Iranon wrote:I don't think it's possible to separate technical merits from lifestyle preferences. And this also applies to systems other than macs.

For Linux, there's the whole Free Software thing (both easy availability and ideology). Modularity instead of integration that costs some initial convenience and often polish... but allows one to turn one's system into a massive playground, finely honed production tool or both. The chaotic development that means there's always something new and exciting but also breaks stuff once in a while. The emphasis on user choice and control, even where it makes the platform an unattractive platform for commercial content.

It may apply less to Windows because it's the default choice and less dogmatic - the underlying theme seems to be "whatever works and keeps us ahead, doesn't have to be clean or pretty" instead of "sexiness and polish at any cost, even if this requires brainwashing and restraining our users" or "the freedom to make our lives needlessly difficult in the name of freedom".


Free software is much, much more than just the freedom to pick and choose the components of one system (although frequently results as a consequence). Loads of proprietary systems allow that as well. No free software proponent would complain if, for instance, Windows were made free (as in the four freedoms, not simply gratis), and plenty of people accept DEs that are fairly restraining (GNOME3 and Unity, from what I've heard of Unity). It's nice that there is choice, but the principle is that it must be a choice with freedom.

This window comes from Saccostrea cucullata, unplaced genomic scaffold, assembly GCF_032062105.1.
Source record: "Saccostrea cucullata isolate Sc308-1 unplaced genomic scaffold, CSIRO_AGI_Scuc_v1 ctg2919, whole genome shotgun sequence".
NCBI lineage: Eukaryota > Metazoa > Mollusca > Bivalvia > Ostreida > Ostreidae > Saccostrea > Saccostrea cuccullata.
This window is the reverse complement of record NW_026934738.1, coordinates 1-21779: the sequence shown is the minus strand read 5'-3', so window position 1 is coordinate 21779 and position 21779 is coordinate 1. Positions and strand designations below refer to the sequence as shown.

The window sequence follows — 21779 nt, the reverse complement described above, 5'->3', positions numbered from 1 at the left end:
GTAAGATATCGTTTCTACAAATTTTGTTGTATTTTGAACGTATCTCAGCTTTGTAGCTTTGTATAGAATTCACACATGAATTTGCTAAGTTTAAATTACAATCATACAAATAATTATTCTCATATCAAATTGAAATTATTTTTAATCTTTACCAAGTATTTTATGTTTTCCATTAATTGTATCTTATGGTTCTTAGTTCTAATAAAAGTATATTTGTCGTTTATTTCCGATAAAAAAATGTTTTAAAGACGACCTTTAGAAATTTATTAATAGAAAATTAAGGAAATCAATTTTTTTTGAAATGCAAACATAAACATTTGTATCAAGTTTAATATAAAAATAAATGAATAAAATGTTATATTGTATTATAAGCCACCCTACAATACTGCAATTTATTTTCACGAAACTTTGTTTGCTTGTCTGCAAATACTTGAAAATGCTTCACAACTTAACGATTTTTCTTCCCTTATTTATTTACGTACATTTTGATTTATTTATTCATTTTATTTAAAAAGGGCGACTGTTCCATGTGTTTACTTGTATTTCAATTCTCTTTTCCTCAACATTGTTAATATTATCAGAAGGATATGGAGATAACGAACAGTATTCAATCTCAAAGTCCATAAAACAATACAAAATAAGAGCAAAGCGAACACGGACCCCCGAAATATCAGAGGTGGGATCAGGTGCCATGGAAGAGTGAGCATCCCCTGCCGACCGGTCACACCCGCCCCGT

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Re: Linux vs Windows vs Mac

Postby Iranon » Thu Jul 19, 2012 10:14 am UTC

Arariel wrote:Is it at all defensible to purchase an Apple desktop?


OS preference may be a dealbreaker, a hard one if you prefer OSX and a soft one if you don't and need to add the cost of a retail windows license to any perceived "Apple Tax".

Comparing just the hardware to similarly priced all-in-ones, iMacs usually come behind in features (touchscreen, Blu-Ray) and often in performance. They may be ahead in implementation of the basics (usually design consistency, material, build quality, input devices. Often screen and audio).

I can't find it at the moment, but I've read a statement by a Corsair representative that something in the league of a Mac Pro Case would be cost-prohibitive to manufacture if you don't have Apple's numbers or standardisation (high-end cases are a small and fractured market). IIRC he projected a $600-800 asking price for the case alone if one could magically create the demand.
To my knowledge, Mac Pros are built with too many quirks that you could just get a used case and easily fill it with off-the-shelf hardware so there's no real option.